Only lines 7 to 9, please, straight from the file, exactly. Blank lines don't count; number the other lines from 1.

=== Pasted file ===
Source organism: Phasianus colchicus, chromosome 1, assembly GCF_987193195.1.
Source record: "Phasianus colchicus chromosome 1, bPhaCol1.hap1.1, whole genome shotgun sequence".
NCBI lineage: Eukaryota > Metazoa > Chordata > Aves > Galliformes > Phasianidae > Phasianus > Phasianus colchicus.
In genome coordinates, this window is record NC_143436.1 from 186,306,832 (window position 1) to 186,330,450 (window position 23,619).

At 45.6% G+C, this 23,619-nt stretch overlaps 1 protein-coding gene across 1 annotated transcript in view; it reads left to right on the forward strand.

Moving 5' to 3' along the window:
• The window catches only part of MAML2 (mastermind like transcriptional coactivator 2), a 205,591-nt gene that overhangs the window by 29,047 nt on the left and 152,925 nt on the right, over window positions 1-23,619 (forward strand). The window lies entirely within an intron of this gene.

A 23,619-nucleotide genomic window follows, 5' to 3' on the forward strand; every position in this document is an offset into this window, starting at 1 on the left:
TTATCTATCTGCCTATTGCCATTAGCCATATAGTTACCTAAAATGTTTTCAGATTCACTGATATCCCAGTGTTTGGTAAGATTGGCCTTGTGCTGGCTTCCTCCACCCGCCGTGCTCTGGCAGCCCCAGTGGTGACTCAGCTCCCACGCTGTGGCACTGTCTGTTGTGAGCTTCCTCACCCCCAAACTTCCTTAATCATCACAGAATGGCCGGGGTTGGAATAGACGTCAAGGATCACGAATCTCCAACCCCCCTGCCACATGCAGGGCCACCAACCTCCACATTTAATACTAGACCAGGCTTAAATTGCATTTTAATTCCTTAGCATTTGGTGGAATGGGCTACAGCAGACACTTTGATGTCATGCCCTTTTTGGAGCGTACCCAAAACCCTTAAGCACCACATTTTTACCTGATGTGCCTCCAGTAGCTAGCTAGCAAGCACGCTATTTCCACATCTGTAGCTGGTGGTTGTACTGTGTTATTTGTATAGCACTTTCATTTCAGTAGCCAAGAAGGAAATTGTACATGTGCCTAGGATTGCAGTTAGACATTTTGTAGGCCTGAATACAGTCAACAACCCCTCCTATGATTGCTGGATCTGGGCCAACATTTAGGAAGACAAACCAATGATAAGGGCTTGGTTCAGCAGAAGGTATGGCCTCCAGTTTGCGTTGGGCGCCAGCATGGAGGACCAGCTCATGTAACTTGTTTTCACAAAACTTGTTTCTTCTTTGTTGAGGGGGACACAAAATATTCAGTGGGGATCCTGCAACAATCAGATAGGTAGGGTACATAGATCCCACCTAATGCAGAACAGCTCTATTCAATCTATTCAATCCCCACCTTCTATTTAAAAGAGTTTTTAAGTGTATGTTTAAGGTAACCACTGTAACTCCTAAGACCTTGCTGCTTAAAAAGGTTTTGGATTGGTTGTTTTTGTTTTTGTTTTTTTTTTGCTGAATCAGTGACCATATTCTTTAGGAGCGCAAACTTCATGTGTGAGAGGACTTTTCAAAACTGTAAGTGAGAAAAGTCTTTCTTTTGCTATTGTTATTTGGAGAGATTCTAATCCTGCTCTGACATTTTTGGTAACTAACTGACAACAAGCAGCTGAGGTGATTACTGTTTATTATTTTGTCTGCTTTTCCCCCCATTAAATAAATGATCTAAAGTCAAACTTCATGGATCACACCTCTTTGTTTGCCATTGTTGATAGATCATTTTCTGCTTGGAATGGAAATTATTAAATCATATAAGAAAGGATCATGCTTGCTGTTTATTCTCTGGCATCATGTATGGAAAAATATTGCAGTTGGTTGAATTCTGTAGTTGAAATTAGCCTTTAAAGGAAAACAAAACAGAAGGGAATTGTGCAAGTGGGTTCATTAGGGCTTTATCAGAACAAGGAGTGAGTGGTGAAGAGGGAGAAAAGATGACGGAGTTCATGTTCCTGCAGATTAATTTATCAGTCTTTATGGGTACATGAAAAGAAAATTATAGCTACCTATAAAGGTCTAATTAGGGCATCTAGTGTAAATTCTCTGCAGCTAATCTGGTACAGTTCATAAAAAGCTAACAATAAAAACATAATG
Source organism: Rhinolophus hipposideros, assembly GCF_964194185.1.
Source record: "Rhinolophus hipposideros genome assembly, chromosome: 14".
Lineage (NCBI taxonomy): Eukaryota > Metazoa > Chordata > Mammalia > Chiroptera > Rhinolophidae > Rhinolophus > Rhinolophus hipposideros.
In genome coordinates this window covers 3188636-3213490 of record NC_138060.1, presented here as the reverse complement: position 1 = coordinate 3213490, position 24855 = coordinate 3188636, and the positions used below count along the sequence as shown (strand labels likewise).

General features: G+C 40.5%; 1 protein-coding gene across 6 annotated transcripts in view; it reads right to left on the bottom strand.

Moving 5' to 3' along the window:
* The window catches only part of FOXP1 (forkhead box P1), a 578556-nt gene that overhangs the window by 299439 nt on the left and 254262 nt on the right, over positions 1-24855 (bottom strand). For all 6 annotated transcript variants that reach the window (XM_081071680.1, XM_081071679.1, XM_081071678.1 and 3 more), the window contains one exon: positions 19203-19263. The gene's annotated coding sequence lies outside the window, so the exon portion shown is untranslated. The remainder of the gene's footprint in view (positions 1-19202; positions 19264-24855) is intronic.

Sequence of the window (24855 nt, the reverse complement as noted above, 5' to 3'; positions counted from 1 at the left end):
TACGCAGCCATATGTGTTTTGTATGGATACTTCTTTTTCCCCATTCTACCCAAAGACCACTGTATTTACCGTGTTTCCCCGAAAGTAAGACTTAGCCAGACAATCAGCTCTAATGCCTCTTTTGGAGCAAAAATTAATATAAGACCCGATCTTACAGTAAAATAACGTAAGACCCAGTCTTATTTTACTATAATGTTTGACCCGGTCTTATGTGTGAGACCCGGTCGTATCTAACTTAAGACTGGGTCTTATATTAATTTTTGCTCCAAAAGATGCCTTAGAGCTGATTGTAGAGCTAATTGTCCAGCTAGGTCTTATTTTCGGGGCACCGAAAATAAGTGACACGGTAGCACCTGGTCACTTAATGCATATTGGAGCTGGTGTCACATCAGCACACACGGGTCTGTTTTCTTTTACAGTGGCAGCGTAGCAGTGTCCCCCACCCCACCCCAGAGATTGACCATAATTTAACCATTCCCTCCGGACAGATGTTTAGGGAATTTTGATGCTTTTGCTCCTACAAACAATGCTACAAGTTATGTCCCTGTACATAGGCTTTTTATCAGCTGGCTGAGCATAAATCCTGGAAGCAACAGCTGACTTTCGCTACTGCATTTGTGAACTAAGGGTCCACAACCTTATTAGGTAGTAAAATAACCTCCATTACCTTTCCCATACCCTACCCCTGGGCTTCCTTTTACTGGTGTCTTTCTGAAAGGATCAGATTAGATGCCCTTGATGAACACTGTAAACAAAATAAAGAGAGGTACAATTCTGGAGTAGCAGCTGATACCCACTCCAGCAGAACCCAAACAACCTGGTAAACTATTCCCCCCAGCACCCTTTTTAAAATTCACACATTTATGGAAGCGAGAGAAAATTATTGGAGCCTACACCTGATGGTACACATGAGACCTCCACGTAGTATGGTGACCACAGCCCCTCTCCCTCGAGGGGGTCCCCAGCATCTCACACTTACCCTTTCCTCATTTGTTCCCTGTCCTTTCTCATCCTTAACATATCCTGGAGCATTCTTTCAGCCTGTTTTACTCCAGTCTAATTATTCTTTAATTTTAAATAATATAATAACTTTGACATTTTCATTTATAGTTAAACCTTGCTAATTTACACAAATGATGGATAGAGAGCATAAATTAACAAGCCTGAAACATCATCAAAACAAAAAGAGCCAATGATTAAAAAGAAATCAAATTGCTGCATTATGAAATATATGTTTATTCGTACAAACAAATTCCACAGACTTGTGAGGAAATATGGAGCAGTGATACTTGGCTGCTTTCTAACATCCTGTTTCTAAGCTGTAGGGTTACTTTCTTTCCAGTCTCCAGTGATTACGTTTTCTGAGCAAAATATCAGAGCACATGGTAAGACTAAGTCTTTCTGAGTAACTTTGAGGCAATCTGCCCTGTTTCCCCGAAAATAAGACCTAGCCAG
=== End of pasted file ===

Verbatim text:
• The window catches only part of MAML2 (mastermind like transcriptional coactivator 2), a 205,591-nt gene that overhangs the window by 29,047 nt on the left and 152,925 nt on the right, over window positions 1-23,619 (forward strand). The window lies entirely within an intron of this gene.

A 23,619-nucleotide genomic window follows, 5' to 3' on the forward strand; every position in this document is an offset into this window, starting at 1 on the left:
TTATCTATCTGCCTATTGCCATTAGCCATATAGTTACCTAAAATGTTTTCAGATTCACTGATATCCCAGTGTTTGGTAAGATTGGCCTTGTGCTGGCTTCCTCCACCCGCCGTGCTCTGGCAGCCCCAGTGGTGACTCAGCTCCCACGCTGTGGCACTGTCTGTTGTGAGCTTCCTCACCCCCAAACTTCCTTAATCATCACAGAATGGCCGGGGTTGGAATAGACGTCAAGGATCACGAATCTCCAACCCCCCTGCCACATGCAGGGCCACCAACCTCCACATTTAATACTAGACCAGGCTTAAATTGCATTTTAATTCCTTAGCATTTGGTGGAATGGGCTACAGCAGACACTTTGATGTCATGCCCTTTTTGGAGCGTACCCAAAACCCTTAAGCACCACATTTTTACCTGATGTGCCTCCAGTAGCTAGCTAGCAAGCACGCTATTTCCACATCTGTAGCTGGTGGTTGTACTGTGTTATTTGTATAGCACTTTCATTTCAGTAGCCAAGAAGGAAATTGTACATGTGCCTAGGATTGCAGTTAGACATTTTGTAGGCCTGAATACAGTCAACAACCCCTCCTATGATTGCTGGATCTGGGCCAACATTTAGGAAGACAAACCAATGATAAGGGCTTGGTTCAGCAGAAGGTATGGCCTCCAGTTTGCGTTGGGCGCCAGCATGGAGGACCAGCTCATGTAACTTGTTTTCACAAAACTTGTTTCTTCTTTGTTGAGGGGGACACAAAATATTCAGTGGGGATCCTGCAACAATCAGATAGGTAGGGTACATAGATCCCACCTAATGCAGAACAGCTCTATTCAATCTATTCAATCCCCACCTTCTATTTAAAAGAGTTTTTAAGTGTATGTTTAAGGTAACCACTGTAACTCCTAAGACCTTGCTGCTTAAAAAGGTTTTGGATTGGTTGTTTTTGTTTTTGTTTTTTTTTTGCTGAATCAGTGACCATATTCTTTAGGAGCGCAAACTTCATGTGTGAGAGGACTTTTCAAAACTGTAAGTGAGAAAAGTCTTTCTTTTGCTATTGTTATTTGGAGAGATTCTAATCCTGCTCTGACATTTTTGGTAACTAACTGACAACAAGCAGCTGAGGTGATTACTGTTTATTATTTTGTCTGCTTTTCCCCCCATTAAATAAATGATCTAAAGTCAAACTTCATGGATCACACCTCTTTGTTTGCCATTGTTGATAGATCATTTTCTGCTTGGAATGGAAATTATTAAATCATATAAGAAAGGATCATGCTTGCTGTTTATTCTCTGGCATCATGTATGGAAAAATATTGCAGTTGGTTGAATTCTGTAGTTGAAATTAGCCTTTAAAGGAAAACAAAACAGAAGGGAATTGTGCAAGTGGGTTCATTAGGGCTTTATCAGAACAAGGAGTGAGTGGTGAAGAGGGAGAAAAGATGACGGAGTTCATGTTCCTGCAGATTAATTTATCAGTCTTTATGGGTACATGAAAAGAAAATTATAGCTACCTATAAAGGTCTAATTAGGGCATCTAGTGTAAATTCTCTGCAGCTAATCTGGTACAGTTCATAAAAAGCTAACAATAAAAACATAATG